Maybe she’s not guilty of pulling the trigger, but I’m certainly not willing to go as far as ruling out her involvement. She’s, for now, our prime suspect, Sharkey said, contemplating. For all I know, she could be beautiful and more dangerous than a loaded shotgun in a baby’s hand. Still, you’re right. She deserves a second shot.

Sharkey drove while the detectives went through the information gathered. A black army officer was gunned down, and his killer vanished, erasing all traces of evidence. The crime scene experts investigated, and so far, found no clues. There were no spent shells left at the crime scene. Sharkey drove back to the area where the murder occurred. The detectives got out of the car and walked the perimeter of the crime scene.

Standing in front of a professional office building, Sharkey glanced up at the 4th-floor window. Then both detectives went upstairs to the location of Diana’s office. Pausing, they visually scoured the inside the lobby of the fourth floor. Two other offices were there. McAlister noted the name of the doctor and attorney sharing the same level. Walking to Diana’s office door, Sharkey stared at the prominent display of her name.

Dr. Diana P. King. Clinical Psychiatry.

They walked inside a midsize office that opened up to a short corridor that led to two interview rooms. The detectives strolled from the waiting area to the window. Looking out, and glancing down Main Street, Sharkey made a mental note of the distance. Sharkey walked to Dr. King’s desk and stopped to examine it in great lengths. Sharkey picked up the case file lying on the counter. Then he walked back to the door.

Jim Bob, there’s one thing we know for sure. This killer did it too cleanly. Our killer had to be an expert.

I agree. And with the rainfall washing all trace evidence away, it sure seems like whoever did it couldn’t have chosen a better evening for a murder.

Leads directly to me asking this question. How involved was Dr. Diana King?

C’mon Sharkey. Do you think…?

McAlister waited for Sharkey’s response, but the lead detective’s focus was on the window. Sharkey appeared to be looking past the question. Without answering, Sharkey then shot McAlister a quizzical stare. They walked out of the office and went down the stairs in silence. Crossing the street, the detectives trudged toward the Monument. Officers fanned out, searching the perimeter of the crime scene. McAlister could feel Sharkey’s eyes trained on him.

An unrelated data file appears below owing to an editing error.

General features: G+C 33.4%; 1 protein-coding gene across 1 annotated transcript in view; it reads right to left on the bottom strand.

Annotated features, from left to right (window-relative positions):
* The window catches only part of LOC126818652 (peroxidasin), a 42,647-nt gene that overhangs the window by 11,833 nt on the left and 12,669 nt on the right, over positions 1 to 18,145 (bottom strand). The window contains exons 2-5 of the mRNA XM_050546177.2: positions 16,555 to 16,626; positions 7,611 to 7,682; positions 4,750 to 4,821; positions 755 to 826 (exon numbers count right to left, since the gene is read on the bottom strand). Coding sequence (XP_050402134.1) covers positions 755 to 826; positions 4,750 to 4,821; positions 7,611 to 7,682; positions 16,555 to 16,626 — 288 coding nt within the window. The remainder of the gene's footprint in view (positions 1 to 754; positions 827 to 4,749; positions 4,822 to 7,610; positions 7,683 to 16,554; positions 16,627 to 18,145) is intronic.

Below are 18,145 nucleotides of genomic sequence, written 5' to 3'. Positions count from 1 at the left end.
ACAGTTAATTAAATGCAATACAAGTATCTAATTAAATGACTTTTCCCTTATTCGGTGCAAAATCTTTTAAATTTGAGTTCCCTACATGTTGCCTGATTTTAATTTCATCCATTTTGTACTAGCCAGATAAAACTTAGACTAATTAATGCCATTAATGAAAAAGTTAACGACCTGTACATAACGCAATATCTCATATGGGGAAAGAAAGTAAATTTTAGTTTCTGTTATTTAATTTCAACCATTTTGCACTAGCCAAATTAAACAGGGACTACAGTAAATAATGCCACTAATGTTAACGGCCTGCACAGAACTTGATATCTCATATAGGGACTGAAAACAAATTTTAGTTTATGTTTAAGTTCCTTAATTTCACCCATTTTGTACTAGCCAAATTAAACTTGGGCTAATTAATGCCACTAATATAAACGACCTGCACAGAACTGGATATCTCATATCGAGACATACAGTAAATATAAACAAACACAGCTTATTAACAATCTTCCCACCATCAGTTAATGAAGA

Trust me on this one, Jim Bob. A woman with that much beauty and brain don’t come much deadlier, Sharkey said, watching the officers check the crime scene.

So, your early conclusion is that Diana King is somehow involved in her husband’s murder? McAlister asked.

My only question is how involved is she?

The detectives conducted a lengthy walk-through of the crime area. After a thorough examination, the police were unable to find any other evidence. They curtailed their search. It appeared that the killer was meticulous in covering all tracks and vanished into the Sunday night.

Well, I’ll be damn, another dead end, Sharkey said, walking back to the car.

Yes, as you said, this was cleanly done, McAlister agreed.

Too clean. I guess we’ll have to wait to talk to the good doctor for any leads.

I reckon… So far, Dr. King seems pretty open to answering the questions.

Sitting inside the unmarked Chevy, Sharkey glanced at his younger partner before starting the engine. Then he said, Jim Bob, from as way back as biblical times women have always ruled men. They’re the true rulers because they’ve got something we want…

McAlister stared at Sharkey in silence. All the time, he was aware of the badge of inquiry Sharkey wore on his face. His grip on the steering wheel tightened, Sharkey’s mind was going a hundred miles an hour, and he couldn’t put the brakes on it. An uneasy feeling passed between the two detectives. McAlister didn’t know what Sharkey had up his sleeve, but nothing surprised him. Before teaming up with Sharkey, others from the department warned him about the senior detective tendency to go off on tangents. McAlister shook his head and stared at the road ahead.



Raindrops pelted the roof of his house. The early morning thunderstorm found General Dan Mason, a commander at Fort Rucker Aviation School, picking up his house phone. A commander of the U.S. Army Aviation School duties and responsibilities included informing next of kin about a loved one’s death. A daunting task, Mason hated to perform because it was emotionally grueling.

Due to ongoing combat operations in the Gulf War, soldiers were losing their lives, and these calls were at times appeared routine. Even though this was an ugly side of the war, and Mason executed the duty many times before, he was still dreading making the call. Colonel Mason would generally make a call of this nature from his office on base. However, things were very much different on this occasion.

During combat operations in Operation Desert Storm, Mason served with the victim’s father. They had served on the battlefront together. Dan Mason was a helicopter pilot back in Desert Storm, and King at the time was colonel and commander of a tank battalion. The two had collaborated on many missions. Being more than familiar with the deceased soldier’s family made this a nearly impossible task. Under the tearful scrutiny of his wife, Joanne, General Mason’s hands trembled as his shaky fingers began dialing. It was like this was his first time.

Home in suburban D.C., King sat reading, his phone rang. King picked it up and glanced at the time. An uneasiness in his stomach swelled. What was the emergency? Vaughn King thought when he heard the voice on the other end.